Monday, November 23, 2009

The Perils of Alternate History

One of the hallmarks of traditional steampunk is that it's a re-imagining of the mid to late 1800s or early 1900s, when steam power was the dominant technology. Tied in with this alteration in technology is changes to the historical record. The Difference Engine, for example, has Lord George Gordon Byron (who didn't die in the Greek War of Independence in that world) as prime minister in the 1850s, and a United States of America that's fragmented into several constituent parts -- the Republic of Texas, the Republic of California, the United States of America, and the Confederate States of America are the largest.

Whenever you alter history, you run into the problem of making historical characters act the way they would normally act. Harry Turtledove, one of the alternate history masters, has several series where he adds "watershed" events that alter the course of history. In the Worldwar and Colonization novels, he posits what would happen if aliens invaded Earth in the middle of World War II. In what's called the Southern Victory or Timeline-191 series (not officially, mind you), he considers what would happen if the Confederacy was victorious in the American Civil War.

In How Few Remain, Turtledove includes Samuel Clemens as a sharp-witted newspaper editor in San Francisco of the 1880s. Clemens, best known as Mark Twain, did in fact work in San Francisco in the 1800s -- except he was there in 1864, and was living in Hartford, Conn., during the time frame Turtledove's story occurred. The problem with doing this, of course, is that Turtledove has to have his fictional Clemens react to events in the same, or similar way, the real Clemens would have.

The above is why I've tended to shy away from historical fiction/alternate history, besides my previously stated fear that I'd get drawn too far into research. The possibility that someone would read my story and say "so and so would never do that" for a historical character has previously been too great for my liking. Of course, that also changes as the documentation on a particular person increases. For the major figures of history -- Abraham Lincoln, Charlemagne, Napoleon Bonaparte, etc. -- you can find enough extant scholarship that getting them right is only a matter of reading enough.

I have tremendous respect for the folks who build careers from alternate histories or straight historicals. My hat's off to their research prowess, which far outstrips my own. Those people are the real research gurus.


L. T. Host said...

I think it could be done (and obviously has) with some degree of accuracy. You just need to think of the person like a character. Build them in your head. What do they look like? What are their interests, dislikes and likes? Do you have writings of theirs you can look at to determine how they spoke, the sort of vocabulary they had? Level of intelligence? Personality?

Put all these pieces together and just like any other character, you have a reasonably good idea of how they'll act in any given situation. You'll get a feeling from them of what they would do.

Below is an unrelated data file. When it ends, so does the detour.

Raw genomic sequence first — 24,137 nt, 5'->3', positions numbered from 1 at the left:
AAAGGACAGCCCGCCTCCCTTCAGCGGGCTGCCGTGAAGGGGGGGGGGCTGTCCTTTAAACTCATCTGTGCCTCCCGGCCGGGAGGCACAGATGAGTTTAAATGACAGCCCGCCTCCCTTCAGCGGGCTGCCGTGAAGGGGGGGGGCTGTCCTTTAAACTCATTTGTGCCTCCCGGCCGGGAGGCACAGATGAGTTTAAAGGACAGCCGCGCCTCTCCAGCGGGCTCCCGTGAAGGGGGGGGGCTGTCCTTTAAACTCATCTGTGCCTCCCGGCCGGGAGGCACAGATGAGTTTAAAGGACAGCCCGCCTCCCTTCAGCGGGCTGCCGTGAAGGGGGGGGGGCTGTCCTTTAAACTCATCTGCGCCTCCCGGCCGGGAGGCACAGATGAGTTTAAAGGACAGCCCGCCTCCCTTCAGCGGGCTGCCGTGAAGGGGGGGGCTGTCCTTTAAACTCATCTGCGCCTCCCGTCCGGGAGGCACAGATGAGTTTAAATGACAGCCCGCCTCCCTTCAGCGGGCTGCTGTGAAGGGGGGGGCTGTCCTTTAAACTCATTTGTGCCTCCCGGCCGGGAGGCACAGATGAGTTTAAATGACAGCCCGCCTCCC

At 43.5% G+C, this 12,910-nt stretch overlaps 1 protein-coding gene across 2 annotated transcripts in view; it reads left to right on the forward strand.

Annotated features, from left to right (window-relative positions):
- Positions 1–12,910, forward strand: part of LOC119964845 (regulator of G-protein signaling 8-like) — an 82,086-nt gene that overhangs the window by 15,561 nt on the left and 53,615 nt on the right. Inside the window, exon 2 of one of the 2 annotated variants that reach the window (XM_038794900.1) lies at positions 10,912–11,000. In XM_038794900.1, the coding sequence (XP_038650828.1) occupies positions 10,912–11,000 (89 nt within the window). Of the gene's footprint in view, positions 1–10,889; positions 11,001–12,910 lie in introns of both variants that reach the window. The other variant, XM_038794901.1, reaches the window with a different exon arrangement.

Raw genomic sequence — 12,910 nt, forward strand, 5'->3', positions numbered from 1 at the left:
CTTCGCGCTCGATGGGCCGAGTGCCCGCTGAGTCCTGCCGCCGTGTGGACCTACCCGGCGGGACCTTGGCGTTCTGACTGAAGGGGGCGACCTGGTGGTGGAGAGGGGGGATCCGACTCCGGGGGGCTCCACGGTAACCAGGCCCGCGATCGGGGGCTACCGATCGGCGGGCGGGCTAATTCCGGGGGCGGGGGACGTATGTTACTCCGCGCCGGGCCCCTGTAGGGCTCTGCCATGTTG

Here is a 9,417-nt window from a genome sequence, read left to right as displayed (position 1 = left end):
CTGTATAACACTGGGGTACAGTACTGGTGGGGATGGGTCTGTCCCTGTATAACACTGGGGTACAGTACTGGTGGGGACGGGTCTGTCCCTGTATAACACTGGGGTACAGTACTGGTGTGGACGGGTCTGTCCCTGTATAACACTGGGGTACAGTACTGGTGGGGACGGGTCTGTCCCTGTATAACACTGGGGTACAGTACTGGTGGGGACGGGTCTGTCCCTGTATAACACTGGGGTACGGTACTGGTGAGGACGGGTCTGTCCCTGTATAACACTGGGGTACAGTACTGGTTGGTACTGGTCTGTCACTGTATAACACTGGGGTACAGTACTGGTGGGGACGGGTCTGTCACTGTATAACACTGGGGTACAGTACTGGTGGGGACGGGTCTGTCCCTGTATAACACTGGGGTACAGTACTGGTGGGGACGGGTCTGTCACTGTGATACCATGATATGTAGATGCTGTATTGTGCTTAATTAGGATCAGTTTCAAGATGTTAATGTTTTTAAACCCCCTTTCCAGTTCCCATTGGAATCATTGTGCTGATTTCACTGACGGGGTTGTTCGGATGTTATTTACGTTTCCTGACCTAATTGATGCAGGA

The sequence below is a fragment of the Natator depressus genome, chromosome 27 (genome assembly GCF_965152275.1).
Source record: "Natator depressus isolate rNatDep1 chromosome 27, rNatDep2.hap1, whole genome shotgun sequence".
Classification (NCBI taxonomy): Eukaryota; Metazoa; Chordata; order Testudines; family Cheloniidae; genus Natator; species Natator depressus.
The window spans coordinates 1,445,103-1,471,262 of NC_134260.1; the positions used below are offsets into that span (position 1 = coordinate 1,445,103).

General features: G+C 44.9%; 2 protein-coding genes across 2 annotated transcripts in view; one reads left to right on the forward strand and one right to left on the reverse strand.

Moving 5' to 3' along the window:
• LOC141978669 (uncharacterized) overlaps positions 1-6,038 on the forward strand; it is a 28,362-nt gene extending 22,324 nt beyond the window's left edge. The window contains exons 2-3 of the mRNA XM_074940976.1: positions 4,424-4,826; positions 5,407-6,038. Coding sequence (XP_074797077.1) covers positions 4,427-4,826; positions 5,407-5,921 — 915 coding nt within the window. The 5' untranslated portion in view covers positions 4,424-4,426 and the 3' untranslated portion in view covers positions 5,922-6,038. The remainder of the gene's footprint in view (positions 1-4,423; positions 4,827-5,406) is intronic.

As long as it's close, I don't think you need to worry too much, because of the simple fact that no one else is quite sure of how that person would have acted, either.

Natalie said...

Wow, those books sound kind of cool. I'm slightly terrified of getting things wrong, so I doubt I'd ever try to write an alternate history, but I'd like to read one :)

Matthew Delman said...

L.T. --

Academically I know to treat a historical personage like any other fictional character, except I feel like the task is a bit more daunting if there's a lot of scholarship on said person.

Natalie --

They are very cool to read. The creativity level alone -- postulating what the world would be like if X happened instead of Y -- makes them intriguing if done well and downright annoying if done wrong.

Stephanie Thornton said...

I feel your pain!

Writing Hatshepsut was daunting because I was enthralled with her that I had a hard time wrapping my mind around her mind. Sounds weird, but true. I kept second guessing myself. Finally, I just weaseled my way in and then it started to flow.

Of course, my husband points out all the parts where she acts like me. I take that as a huge compliment! :)

L. T. Host said...

Ah; I see.

I still think that so much of it is conjecture that even an expert wouldn't be able to say you were wrong, because the only person who could really answer that question is dead, haha.

I'm not arguing that it's daunting, I completely agree. I just think the better you get to know them, the better you can write them. I see your point that that onus of research would be overwhelming if it was someone very prominent.

Adam Heine said...

I love alternate histories, though I never really considered writing one of my own. Probably the same reason I don't write historical fiction. The number of people who know more about WW2 than I do is much greater than the number who know more about (say) artificial intelligence.

I'm more likely to just say, "Screw accuracy. I'm writing Abraham Lincoln, vampire hunter!"

Joshua McCune said...

Hey, isn't The Bible an alternate history (sorry, my little atheist brain couldn't resist :)?